How Will EASA SMS Rules Affect DIstributors?

The European Aviation Safety Agency (EASA) has formally begun the process of implementing Safety Management System (SMS) regulations.  Because past practice has been for certificate holders to “flow-down” a portion of their regulatory obligations to distributors, SMS and the manner in which it is implemented internationally remains an important issue for distributors.

EASA issued the Terms of Reference (TOR) for task number MDM.055 on July 18, 2011. This task anticipates the creation of adequate rules and guidance material to permit EASA to implement a set of SMS rules.

The Terms of Reference do not specifically explain to whom the SMS rules created under this project would apply – they merely mention some of the parties to whom ICAO has recommended apply it. This is a more important omission than some people may understand, and it provides EASA with the ability to dynamically change the scope of application as necessary during the course of the rulemaking project without amending the TOR. Under current ICAO recommendations, SMS should apply to air carriers, repair stations, manufacturers and airports. In the United States, the FAA made the decision to create two different SMS rules – one for airports, and then a second one for air carriers that is intended to be later applied to repair stations and manufacturers. EASA has said that it is amending COMMISSION REGULATION (EC) No 2042/2003 of 20 November 2003. This regulation applies to design and production organizations as well as maintenance organizations (but not to air carriers). EASA is clearly leaving itself open to any reasonable implementation strategy.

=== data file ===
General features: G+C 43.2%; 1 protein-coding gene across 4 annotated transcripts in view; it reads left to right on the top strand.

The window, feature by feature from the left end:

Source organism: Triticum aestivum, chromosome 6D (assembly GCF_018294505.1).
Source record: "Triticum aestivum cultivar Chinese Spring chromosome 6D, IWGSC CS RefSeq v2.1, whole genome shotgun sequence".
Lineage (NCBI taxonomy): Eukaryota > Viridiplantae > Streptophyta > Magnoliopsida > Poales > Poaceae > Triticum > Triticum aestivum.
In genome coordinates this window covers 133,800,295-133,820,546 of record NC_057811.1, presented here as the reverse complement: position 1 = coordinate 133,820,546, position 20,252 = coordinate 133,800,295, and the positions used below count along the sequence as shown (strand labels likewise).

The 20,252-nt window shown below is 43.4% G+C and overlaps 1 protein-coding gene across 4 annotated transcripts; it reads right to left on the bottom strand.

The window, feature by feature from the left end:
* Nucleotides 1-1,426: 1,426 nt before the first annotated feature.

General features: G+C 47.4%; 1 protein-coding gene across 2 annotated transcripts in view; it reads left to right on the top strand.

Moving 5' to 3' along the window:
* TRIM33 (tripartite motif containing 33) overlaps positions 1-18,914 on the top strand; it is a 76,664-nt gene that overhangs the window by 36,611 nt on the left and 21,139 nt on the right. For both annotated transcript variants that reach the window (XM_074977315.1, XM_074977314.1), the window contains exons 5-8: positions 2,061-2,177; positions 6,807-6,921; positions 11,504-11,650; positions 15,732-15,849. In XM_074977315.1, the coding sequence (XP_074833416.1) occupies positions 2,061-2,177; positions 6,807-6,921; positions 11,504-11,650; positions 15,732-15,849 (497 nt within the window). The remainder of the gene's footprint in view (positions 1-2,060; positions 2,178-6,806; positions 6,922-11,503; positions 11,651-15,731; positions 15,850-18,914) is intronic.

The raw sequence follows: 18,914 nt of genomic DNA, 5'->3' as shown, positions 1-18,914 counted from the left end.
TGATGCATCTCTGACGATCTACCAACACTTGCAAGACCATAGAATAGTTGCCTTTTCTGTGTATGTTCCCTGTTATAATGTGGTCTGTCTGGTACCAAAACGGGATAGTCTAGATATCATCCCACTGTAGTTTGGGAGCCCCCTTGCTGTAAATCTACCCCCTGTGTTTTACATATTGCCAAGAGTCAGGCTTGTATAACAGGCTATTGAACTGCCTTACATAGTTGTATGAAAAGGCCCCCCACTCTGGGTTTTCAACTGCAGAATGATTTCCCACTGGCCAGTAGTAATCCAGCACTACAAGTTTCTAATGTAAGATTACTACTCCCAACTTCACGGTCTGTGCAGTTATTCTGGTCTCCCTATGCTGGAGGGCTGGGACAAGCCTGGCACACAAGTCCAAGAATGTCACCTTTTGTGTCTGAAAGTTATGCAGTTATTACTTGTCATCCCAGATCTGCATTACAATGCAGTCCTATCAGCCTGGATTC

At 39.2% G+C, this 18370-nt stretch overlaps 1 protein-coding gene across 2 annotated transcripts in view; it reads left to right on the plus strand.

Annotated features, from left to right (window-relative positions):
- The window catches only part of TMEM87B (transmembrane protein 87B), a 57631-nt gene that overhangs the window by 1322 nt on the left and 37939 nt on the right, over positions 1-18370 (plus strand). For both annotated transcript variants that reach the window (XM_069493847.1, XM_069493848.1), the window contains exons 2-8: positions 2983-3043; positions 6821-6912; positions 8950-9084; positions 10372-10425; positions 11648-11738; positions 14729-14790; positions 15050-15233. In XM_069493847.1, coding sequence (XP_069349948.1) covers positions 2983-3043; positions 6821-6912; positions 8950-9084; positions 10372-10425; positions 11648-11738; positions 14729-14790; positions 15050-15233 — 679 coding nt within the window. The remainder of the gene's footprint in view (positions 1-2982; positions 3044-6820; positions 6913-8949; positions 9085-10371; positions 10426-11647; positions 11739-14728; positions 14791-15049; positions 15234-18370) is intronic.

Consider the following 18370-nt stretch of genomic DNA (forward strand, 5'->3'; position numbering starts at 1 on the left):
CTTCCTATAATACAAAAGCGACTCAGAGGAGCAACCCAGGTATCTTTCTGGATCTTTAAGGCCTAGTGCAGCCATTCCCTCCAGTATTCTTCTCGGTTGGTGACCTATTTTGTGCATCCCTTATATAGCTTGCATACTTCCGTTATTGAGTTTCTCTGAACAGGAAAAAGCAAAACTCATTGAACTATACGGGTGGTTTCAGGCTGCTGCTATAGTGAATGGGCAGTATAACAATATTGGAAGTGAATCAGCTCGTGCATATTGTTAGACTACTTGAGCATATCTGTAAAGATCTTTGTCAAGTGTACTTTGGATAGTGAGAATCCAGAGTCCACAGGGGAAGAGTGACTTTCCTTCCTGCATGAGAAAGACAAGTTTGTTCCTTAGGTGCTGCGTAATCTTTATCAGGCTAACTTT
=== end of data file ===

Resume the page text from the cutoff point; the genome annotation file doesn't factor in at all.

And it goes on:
The final shape of SMS rules in EASA will be important to distributors who do business with both Europe and other parts of the world, because the data requirements of SMS could lead to reporting requirements from distributors to their SMS-compliant customers.

EASA intends for the internal EASA task group to do the following , as part of this task:

  • Review the existing rules and advisory guidance;
  • Adopt provisions for application for, and processing of, alternative means of compliance, to support standardization;
  • Implement management systems requirements to support compliance with the relevant ICAO standards on SMS;
  • Implement in the SMS standards new guidance on human factors for maintenance;

This SMS project will be worked internally within EASA, although EASA has reserved to itself the right to call informal meetings with industry or National Aviation Authorities for additional feedback. This internal project mechanism is consistent with the process recently used by Japan to create its SMS rules for repair stations (they offered the proposed rules for notice and comment but did not otherwise seek input from the international community). It is different from the FAA’s approach in the United States … the FAA formed an Aviation Rulemaking Committee (ARC) made up of industry and FAA and took advice from the ARC on how to formulate the air carrier SMS rules.

EASA has a very aggressive timetable set for the SMS project. They expect to issue a Notice of Proposed Amendment (NPA) to seek public comment in the second quarter of 2012.

About Jason Dickstein
Mr. Dickstein is the President of the Washington Aviation Group, a Washington, DC-based aviation law firm. Since 1992, he has represented aviation trade associations and businesses that include aircraft and aircraft parts manufacturers, distributors, and repair stations, as well as both commercial and private operators.

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